Intimidation occurs when one of the contracting parties is inspired by a rational and well- founded fear of imminent and serious harm to his or her person or property, or to the person or property of his or her spouse, descendants or ascendants.

To qualify the bullying, the person’s age and condition must be taken into account.

Fear of displeasing those to whom submission and respect are due will not annul the contract.» The C.C. distinguishes between violence and intimidation, violence being the physical force and intimidation the psychological violence given in the contract. Both the physical and the psychological aspect must be proved by the person who invokes it, in order to urge the nullity of the legal transaction.

With regard to fraud in Articles 1269 and 1270, it mentions fraud in Article 1269: «There is fraud when, by means of words or insidious machinations by one of the contracting parties, the other is induced to conclude a contract which, without them, would not have made», and Article 1270: «For fraud to result in the nullity of contracts, it must be serious and must not have been used by both contracting parties.

Incidental malice obliges the active subject only to pay damages.»

Following Dlez Picazo, we understand fraud as «the insidiousness that produces a deception», a concept that is accepted in article 1269 C.C.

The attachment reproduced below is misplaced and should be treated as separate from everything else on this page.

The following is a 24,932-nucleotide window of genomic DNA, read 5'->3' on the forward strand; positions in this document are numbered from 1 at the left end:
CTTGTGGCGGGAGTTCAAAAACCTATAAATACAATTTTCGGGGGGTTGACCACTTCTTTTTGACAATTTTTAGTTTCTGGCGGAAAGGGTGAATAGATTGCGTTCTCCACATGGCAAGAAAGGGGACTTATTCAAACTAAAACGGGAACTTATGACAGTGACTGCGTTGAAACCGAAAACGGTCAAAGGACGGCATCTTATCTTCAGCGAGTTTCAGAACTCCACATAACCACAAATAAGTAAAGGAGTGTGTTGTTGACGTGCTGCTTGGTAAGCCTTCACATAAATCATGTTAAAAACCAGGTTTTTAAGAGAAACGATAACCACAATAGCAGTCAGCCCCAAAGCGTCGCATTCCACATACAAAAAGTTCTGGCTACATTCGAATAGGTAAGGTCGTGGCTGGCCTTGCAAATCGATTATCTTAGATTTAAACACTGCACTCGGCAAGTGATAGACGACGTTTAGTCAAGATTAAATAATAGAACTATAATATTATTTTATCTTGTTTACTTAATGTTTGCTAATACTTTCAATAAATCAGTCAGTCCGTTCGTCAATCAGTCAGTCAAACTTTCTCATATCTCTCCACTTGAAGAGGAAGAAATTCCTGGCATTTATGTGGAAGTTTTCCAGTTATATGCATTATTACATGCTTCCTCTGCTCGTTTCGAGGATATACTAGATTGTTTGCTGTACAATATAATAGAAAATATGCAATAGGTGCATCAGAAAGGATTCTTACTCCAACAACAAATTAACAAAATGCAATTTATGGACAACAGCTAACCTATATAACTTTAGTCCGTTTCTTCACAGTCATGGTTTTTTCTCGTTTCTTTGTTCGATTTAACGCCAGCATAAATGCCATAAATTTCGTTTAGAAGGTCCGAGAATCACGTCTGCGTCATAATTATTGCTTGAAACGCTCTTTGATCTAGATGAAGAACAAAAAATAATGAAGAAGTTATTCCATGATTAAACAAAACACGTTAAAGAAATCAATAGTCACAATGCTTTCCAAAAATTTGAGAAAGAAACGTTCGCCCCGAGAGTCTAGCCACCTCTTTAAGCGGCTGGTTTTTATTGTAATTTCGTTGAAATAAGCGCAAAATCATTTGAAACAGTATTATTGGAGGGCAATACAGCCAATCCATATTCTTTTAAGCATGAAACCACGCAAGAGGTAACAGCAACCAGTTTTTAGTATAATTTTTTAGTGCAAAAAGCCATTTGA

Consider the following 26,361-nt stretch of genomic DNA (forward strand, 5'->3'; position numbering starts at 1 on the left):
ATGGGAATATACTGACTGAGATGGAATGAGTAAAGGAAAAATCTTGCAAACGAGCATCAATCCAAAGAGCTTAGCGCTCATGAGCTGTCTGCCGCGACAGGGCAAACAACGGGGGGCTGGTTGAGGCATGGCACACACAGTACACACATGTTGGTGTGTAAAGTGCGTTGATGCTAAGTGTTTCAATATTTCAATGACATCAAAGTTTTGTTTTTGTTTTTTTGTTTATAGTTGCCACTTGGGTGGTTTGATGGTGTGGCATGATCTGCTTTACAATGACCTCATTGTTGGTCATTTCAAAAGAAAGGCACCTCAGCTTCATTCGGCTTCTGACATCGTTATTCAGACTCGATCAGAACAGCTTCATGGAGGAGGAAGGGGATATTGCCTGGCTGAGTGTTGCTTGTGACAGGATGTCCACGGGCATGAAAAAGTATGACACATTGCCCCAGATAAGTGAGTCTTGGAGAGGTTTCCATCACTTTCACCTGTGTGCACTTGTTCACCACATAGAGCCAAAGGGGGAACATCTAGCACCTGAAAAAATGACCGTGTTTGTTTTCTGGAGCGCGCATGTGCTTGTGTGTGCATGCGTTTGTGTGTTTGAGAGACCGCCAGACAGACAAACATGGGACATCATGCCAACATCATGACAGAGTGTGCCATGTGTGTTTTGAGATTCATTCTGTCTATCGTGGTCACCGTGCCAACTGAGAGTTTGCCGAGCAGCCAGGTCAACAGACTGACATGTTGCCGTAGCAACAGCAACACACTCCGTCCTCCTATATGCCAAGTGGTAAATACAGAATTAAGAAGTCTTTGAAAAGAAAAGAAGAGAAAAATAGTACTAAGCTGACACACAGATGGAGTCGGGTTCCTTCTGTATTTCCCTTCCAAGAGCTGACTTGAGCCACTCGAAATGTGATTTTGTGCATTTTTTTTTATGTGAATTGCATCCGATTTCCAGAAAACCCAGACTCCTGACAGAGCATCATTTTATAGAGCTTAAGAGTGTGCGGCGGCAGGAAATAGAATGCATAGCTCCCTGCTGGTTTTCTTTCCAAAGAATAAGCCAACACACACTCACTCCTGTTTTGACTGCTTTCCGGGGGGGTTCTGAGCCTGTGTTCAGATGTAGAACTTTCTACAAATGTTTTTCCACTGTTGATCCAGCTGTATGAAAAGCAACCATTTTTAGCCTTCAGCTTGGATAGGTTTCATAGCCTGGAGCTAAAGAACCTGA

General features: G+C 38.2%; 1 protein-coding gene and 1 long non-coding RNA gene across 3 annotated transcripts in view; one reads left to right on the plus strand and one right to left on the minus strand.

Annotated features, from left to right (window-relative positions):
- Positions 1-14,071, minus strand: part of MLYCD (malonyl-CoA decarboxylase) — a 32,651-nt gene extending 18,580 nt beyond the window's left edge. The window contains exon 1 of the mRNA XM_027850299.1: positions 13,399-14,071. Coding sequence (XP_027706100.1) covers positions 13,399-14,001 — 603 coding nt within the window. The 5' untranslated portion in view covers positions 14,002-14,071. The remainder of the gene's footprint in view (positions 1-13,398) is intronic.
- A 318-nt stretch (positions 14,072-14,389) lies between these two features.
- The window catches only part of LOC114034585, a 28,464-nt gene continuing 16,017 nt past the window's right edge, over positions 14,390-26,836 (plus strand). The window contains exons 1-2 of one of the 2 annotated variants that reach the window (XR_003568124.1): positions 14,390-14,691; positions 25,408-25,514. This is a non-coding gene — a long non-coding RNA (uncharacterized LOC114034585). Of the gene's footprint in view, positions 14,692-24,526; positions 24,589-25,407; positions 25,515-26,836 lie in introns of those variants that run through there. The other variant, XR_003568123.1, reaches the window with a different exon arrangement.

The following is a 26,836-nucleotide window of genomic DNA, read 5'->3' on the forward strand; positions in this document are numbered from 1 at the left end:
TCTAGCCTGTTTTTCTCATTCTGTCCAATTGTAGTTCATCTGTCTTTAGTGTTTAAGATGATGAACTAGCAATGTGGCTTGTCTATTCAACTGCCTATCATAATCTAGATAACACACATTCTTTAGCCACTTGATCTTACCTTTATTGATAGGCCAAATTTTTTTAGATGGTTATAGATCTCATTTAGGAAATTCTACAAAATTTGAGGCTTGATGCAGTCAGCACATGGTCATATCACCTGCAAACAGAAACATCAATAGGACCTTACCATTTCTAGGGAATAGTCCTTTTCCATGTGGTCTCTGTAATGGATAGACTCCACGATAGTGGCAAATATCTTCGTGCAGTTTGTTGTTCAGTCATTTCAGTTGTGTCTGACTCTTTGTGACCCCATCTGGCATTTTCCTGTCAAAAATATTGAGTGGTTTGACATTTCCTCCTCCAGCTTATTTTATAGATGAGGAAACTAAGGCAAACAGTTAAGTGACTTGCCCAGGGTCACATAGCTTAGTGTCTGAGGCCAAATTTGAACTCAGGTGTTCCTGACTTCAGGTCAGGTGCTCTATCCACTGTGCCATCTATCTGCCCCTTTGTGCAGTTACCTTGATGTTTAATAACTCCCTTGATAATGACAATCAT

Article 1270 distinguishes between, on the one hand, the need for the fraud to be serious, leaving outside the scope of application of this fraud the so-called dolus bonus, or those statements made with the intention of concluding the contract, and on the other hand, the code also excludes the possibility of said fraud being used by both contracting parties, thus banning, based on the good faith, the possibility of exercising the action for nullity of the contract on the basis of the fraud used by the other party when the plaintiff himself has also used fraud in the conclusion of the contract.

Finally, fraud during the performance of the contract only obliges the parties to pay damages, but does not render the contract null and void.

With regard to the contracting parties power of resolution, we can distinguish the causes of resolution that the contracting parties themselves, on the basis of private autonomy or autonomy of will in Article 1255 C.C. introduce into the contract, and the so-called tacit condition of resolution in Article 1124 C.C. Focusing on this one, we say that a cause for resolution is configured that is implicit in the reciprocal obligations, in the case that one of the obligors does not comply with what is incumbent upon him. Thus, article 1124 C.C. provides that «The power to resolve obligations is understood to be implicit in the reciprocal ones, in the event that one of the obligors does not comply with what is incumbent upon him.

The injured party may choose between demanding the fulfilment or the resolution of the obligation, with compensation for damages and payment of interest in both cases. May also request the resolution, even after has opted for compliance, when compliance is impossible.

The Court shall rule on the decision claimed, unless there is good cause for it to set a time limit.

This is without prejudice to the rights of third party purchasers under Articles 1295 and 1298 and the provisions of the Mortgage Act».